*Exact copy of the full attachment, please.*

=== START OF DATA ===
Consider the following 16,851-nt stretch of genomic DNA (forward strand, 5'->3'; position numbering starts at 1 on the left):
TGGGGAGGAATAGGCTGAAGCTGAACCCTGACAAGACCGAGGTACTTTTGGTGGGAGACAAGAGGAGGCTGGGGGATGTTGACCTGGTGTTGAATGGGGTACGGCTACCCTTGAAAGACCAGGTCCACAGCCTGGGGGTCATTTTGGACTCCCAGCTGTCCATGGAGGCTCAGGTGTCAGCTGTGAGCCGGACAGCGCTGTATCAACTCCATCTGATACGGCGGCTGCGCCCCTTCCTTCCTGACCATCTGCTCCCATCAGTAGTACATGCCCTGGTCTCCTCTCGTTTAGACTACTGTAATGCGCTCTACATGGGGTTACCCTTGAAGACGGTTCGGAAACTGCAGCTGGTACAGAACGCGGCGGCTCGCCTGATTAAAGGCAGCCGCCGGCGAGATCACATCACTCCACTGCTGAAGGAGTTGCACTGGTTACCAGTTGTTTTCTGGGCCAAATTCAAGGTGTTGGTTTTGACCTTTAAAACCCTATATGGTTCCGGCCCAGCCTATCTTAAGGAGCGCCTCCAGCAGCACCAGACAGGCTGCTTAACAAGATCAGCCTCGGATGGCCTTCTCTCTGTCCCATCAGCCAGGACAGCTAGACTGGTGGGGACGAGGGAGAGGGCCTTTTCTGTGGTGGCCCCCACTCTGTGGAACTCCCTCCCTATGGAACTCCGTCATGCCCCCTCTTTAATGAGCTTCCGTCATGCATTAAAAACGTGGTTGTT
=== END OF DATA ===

Consider the following 16,851-nt stretch of genomic DNA (forward strand, 5'->3'; position numbering starts at 1 on the left):
TGGGGAGGAATAGGCTGAAGCTGAACCCTGACAAGACCGAGGTACTTTTGGTGGGAGACAAGAGGAGGCTGGGGGATGTTGACCTGGTGTTGAATGGGGTACGGCTACCCTTGAAAGACCAGGTCCACAGCCTGGGGGTCATTTTGGACTCCCAGCTGTCCATGGAGGCTCAGGTGTCAGCTGTGAGCCGGACAGCGCTGTATCAACTCCATCTGATACGGCGGCTGCGCCCCTTCCTTCCTGACCATCTGCTCCCATCAGTAGTACATGCCCTGGTCTCCTCTCGTTTAGACTACTGTAATGCGCTCTACATGGGGTTACCCTTGAAGACGGTTCGGAAACTGCAGCTGGTACAGAACGCGGCGGCTCGCCTGATTAAAGGCAGCCGCCGGCGAGATCACATCACTCCACTGCTGAAGGAGTTGCACTGGTTACCAGTTGTTTTCTGGGCCAAATTCAAGGTGTTGGTTTTGACCTTTAAAACCCTATATGGTTCCGGCCCAGCCTATCTTAAGGAGCGCCTCCAGCAGCACCAGACAGGCTGCTTAACAAGATCAGCCTCGGATGGCCTTCTCTCTGTCCCATCAGCCAGGACAGCTAGACTGGTGGGGACGAGGGAGAGGGCCTTTTCTGTGGTGGCCCCCACTCTGTGGAACTCCCTCCCTATGGAACTCCGTCATGCCCCCTCTTTAATGAGCTTCCGTCATGCATTAAAAACGTGGTTGTT